<< Previous Next >>

Athene noctua


Athene noctua
Photo Information
Copyright: Mn Gl (marjan) Gold Star Critiquer/Silver Workshop Editor/Gold Note Writer [C: 459 W: 14 N: 366] (2685)
Genre: Animals
Medium: Color
Date Taken: 2005-08-12
Categories: Birds
Camera: Minolta Dimage Z1
Exposure: f/5.0, 1/320 seconds
More Photo Info: [view]
Photo Version: Original Version
Date Submitted: 2006-03-18 13:08
Viewed: 4893
Points: 16
[Note Guidelines] Photographer's Note
I think i is Athene noctua. Someone can tell me if it is not.
From Wikipedia:
The Little Owl (Athene noctua) is a bird which is resident in much of the temperate and warmer parts of Europe, Asia east to Korea, and north Africa. It is not native to Great Britain, but was introduced in the 19th century, and is now naturalised there.

This species is a part of the larger grouping of owls known as typical owls, Strigidae, which contains most species of owl. The other grouping is the barn owls, Tytonidae.

The Little Owl is a small owl, 23-27.5 cm in length. It takes prey such as insects, earthworms and amphibians. It is partly diurnal and often perches prominently.

This is a sedentary species which is found in open country such as mixed farmland and parkland. It usually nests in holes in trees or rocks, laying 3-5 eggs which are incubated by the female for 28-29 days, with a further 26 days to fledging.

The adult Little Owl of the most widespread form, the nominate A. n. noctua, is white-speckled brown above, and brown-streaked white below. It has a large head, long legs, and yellow eyes, and its white “eyebrows” give it a stern expression. This species has a bounding flight like a woodpecker. Juveniles are duller, and lack the adult's white crown spots. The call is a querulous kee-ik.

There is a pale grey-brown Middle Eastern type known as The Syrian Little Owl, or A. n. lilith. Other forms include another pale race, the north African A. n. desertae, and two intermediate subspecies, A. n. indigena of southeast Europe and Asia Minor, and A. n. bactriana of central Asia.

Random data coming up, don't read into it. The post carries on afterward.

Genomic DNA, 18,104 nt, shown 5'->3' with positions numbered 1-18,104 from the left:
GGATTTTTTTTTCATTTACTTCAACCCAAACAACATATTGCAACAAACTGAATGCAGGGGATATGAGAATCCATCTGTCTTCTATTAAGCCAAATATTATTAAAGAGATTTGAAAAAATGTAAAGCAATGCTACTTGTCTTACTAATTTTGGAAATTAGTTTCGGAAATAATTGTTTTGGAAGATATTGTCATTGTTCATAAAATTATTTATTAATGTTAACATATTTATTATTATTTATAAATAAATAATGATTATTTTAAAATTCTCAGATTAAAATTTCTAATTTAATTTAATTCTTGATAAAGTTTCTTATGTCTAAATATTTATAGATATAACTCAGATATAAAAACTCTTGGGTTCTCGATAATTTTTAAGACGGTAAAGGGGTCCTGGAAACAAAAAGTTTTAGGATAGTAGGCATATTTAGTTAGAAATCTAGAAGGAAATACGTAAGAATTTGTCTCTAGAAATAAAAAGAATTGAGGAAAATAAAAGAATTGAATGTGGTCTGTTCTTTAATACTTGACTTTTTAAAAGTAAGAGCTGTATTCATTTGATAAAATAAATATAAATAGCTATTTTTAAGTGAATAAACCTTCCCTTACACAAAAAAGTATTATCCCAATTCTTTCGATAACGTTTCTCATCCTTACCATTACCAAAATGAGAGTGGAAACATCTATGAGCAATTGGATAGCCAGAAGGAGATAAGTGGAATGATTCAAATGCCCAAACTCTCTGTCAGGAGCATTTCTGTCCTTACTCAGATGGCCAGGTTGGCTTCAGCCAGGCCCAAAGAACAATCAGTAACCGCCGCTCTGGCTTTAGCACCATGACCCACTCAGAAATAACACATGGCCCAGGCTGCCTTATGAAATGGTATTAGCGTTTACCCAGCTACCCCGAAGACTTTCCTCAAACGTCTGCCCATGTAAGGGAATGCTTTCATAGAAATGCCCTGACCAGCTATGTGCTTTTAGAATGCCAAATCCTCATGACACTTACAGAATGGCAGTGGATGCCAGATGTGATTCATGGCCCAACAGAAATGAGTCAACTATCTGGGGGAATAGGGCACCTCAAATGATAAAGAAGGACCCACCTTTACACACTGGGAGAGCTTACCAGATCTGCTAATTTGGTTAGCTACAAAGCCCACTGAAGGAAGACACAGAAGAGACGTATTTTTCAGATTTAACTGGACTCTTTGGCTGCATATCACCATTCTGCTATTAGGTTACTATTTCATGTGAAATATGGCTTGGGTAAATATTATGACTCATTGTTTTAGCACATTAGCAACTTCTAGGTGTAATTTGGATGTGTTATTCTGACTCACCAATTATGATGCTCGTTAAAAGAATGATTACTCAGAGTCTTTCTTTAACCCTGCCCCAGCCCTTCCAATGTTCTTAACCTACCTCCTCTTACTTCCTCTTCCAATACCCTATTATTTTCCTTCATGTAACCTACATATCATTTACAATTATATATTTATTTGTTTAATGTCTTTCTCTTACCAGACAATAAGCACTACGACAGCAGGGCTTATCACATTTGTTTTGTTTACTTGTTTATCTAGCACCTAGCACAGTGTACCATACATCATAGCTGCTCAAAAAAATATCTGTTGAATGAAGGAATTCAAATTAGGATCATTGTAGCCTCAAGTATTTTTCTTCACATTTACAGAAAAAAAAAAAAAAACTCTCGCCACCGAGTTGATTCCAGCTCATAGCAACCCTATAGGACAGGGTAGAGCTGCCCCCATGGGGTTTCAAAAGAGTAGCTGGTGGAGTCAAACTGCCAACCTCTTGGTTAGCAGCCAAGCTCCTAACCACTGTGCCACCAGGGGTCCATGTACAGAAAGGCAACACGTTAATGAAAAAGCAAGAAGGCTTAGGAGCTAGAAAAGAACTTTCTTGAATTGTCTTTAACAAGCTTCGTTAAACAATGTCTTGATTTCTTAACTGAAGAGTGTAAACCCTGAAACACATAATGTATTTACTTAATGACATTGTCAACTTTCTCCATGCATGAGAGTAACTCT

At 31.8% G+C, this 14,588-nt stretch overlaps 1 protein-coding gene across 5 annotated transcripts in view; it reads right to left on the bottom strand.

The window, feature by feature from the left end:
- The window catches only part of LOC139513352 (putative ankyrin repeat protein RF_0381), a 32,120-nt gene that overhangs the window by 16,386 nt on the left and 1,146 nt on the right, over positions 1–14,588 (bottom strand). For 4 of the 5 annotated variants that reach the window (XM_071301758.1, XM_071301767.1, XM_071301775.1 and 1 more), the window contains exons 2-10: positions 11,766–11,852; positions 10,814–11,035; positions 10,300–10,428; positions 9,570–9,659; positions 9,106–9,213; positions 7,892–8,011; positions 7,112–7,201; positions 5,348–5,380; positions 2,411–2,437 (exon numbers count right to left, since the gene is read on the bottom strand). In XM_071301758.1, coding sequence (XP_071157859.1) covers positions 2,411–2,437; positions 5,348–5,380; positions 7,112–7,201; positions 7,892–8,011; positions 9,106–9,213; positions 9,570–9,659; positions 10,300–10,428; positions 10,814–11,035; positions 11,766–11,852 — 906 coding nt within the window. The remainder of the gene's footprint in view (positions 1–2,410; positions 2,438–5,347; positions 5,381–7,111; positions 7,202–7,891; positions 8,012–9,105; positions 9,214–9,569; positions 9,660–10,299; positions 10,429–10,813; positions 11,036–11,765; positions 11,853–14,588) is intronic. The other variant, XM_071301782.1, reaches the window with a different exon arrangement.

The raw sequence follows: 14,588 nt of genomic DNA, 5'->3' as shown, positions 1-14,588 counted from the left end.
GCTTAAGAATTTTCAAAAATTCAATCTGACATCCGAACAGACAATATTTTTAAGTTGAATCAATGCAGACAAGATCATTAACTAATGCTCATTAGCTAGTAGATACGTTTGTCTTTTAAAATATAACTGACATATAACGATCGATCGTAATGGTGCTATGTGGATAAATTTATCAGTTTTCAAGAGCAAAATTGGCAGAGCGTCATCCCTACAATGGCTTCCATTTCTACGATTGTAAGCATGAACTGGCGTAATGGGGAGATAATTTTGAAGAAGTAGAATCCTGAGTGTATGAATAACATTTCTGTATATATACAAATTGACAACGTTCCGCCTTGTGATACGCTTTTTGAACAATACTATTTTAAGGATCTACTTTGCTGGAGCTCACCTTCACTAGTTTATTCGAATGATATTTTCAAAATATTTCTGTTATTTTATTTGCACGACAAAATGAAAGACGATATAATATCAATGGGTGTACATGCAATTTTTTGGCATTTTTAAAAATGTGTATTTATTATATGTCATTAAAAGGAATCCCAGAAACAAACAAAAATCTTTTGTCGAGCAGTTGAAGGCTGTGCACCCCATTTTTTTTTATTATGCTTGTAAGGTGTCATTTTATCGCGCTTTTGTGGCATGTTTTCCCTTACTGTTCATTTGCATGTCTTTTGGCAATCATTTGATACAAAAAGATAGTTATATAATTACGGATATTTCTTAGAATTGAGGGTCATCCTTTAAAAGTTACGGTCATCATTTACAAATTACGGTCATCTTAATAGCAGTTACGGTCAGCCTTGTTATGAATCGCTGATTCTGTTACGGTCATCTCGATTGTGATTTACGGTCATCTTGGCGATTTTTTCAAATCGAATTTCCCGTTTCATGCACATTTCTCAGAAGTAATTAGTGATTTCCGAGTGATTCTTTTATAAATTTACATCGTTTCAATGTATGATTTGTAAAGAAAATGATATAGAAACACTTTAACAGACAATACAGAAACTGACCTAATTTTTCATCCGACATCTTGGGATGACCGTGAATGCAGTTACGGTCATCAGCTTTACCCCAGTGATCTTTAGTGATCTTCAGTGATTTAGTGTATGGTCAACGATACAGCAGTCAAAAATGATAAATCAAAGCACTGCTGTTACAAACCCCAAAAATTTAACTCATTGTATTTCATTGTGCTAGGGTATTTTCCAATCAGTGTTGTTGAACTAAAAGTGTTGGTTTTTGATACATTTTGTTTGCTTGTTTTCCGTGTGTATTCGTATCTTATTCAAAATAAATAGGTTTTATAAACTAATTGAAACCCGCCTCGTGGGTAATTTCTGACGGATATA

The Little Owl was sacred to the goddess Athena, from whom it gets the generic name.
Retrieved from "http://en.wikipedia.org/wiki/Little_Owl"

nardophoto, scottevers7, saguzar has marked this note useful
Only registered TrekNature members may rate photo notes.
Add Critique [Critiquing Guidelines] 
Only registered TrekNature members may write critiques.
Discussions
ThreadThread Starter Messages Updated
To Florin: Hi Florinmarjan 1 07-04 09:17
To poin_45: Athene noctuamarjan 1 05-22 01:15
To wishnugaruda: Athene noctuamarjan 1 03-19 12:19
You must be logged in to start a discussion.

Critiques [Translate]

Hi Marjan,
Very nice portrait!
Great POV and good detail, the dark background really works well.
Thanks for sharing!

Hi Marjan,
where have you found this wonderful bird.
I never had the chance to see an owl in nature.
They are marvelous.
Good contrast here against the dark BG, thanks for sharing
Sabine - wishnugaruda

Hi Marjan,
A very nice shot on this owl. The compomposition and pose are excellent. The dark backround makes him stand out.
Scott

Great bird, a little over exposed maybe, but the bg really makes him stand out. Well done

  • Great 
  • EOSF1 Gold Star Critiquer/Gold Star Workshop Editor/Gold Note Writer [C: 1393 W: 119 N: 5267] (23955)
  • [2006-03-21 22:24]

Well done Marjan, very well composed. Sharp and clear. Thanks.

Mario

Hi Marjan,
Interesting photo and note, a sister species lives in Argentina and is very similar, You can see it in my gallery. good composition, only abit soft focus and overexposed in some areas.
regards
Hernán

My dream to shot owl!

  • Great 
  • Florin (2)
  • [2006-06-30 16:03]
  • [+]

Hello Marjan,
I know this bird from my home country Romania. It is indeed the Little Owl (Athene noctua), the Latin name telling this nocturnal bird was a symbol of Greek goddess Athena and an example of wisdom.
The band on its left foot and the tree trunk it’s sitting on tell me it might be a captive owl. Am I right? I’ve had problems shooting through wire screens in zoos, but sometimes it worked. It’s the chance to take pictures of animals otherwise difficult to approach in the wild and to practice your photographical skills.
Congratulations for this picture, especially for the contrast between the bird and its background.
All the best,
Florin

Calibration Check
















0123456789ABCDEF